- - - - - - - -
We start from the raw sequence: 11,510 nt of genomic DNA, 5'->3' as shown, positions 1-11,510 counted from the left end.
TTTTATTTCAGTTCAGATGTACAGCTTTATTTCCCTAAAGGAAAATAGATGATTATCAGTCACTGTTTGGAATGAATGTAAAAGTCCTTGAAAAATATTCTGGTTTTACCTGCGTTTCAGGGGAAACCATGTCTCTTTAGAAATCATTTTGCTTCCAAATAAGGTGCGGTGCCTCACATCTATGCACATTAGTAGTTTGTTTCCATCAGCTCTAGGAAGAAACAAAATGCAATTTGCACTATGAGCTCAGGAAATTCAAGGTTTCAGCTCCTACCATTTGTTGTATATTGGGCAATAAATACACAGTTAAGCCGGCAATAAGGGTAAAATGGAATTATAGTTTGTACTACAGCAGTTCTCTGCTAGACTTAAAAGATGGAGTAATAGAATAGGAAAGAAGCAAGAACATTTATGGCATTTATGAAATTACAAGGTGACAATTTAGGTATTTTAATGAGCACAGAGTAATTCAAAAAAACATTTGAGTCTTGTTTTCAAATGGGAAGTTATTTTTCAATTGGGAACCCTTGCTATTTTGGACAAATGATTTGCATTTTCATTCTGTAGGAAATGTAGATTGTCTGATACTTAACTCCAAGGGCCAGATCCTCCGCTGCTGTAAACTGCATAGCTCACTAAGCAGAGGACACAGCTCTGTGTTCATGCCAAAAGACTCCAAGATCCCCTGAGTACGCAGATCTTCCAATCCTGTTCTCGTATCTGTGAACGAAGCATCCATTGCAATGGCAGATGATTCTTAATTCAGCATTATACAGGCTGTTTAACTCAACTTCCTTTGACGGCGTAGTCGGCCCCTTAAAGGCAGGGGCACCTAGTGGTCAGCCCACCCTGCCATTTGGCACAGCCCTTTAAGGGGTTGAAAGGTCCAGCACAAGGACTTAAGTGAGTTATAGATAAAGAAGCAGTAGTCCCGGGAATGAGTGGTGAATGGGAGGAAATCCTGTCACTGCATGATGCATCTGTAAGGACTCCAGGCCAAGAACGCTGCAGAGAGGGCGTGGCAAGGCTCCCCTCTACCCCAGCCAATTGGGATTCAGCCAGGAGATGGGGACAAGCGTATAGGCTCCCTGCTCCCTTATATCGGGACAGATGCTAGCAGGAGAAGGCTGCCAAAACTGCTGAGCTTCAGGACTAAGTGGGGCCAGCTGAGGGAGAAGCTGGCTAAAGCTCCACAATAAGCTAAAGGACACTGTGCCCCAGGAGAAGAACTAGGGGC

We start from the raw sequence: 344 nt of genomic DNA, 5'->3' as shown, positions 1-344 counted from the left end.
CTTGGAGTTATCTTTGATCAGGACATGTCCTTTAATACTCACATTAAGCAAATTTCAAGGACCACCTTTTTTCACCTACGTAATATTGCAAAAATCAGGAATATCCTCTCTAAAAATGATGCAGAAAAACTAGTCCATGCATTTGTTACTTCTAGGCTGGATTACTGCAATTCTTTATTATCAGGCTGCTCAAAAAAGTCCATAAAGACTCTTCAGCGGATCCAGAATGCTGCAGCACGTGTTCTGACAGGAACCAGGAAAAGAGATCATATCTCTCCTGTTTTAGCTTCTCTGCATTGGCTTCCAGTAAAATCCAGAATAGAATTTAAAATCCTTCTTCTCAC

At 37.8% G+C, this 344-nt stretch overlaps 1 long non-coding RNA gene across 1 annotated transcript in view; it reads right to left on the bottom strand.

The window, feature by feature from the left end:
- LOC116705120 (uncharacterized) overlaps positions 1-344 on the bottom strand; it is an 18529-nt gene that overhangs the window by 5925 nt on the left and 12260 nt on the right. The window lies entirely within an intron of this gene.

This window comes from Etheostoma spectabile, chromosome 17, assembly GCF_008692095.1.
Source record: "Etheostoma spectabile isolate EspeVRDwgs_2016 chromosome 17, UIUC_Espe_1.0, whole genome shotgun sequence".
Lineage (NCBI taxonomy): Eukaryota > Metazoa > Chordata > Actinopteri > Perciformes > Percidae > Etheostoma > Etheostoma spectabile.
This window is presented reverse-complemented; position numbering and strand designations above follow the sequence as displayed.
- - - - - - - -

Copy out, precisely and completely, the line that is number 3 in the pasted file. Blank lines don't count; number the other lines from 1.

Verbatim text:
We start from the raw sequence: 344 nt of genomic DNA, 5'->3' as shown, positions 1-344 counted from the left end.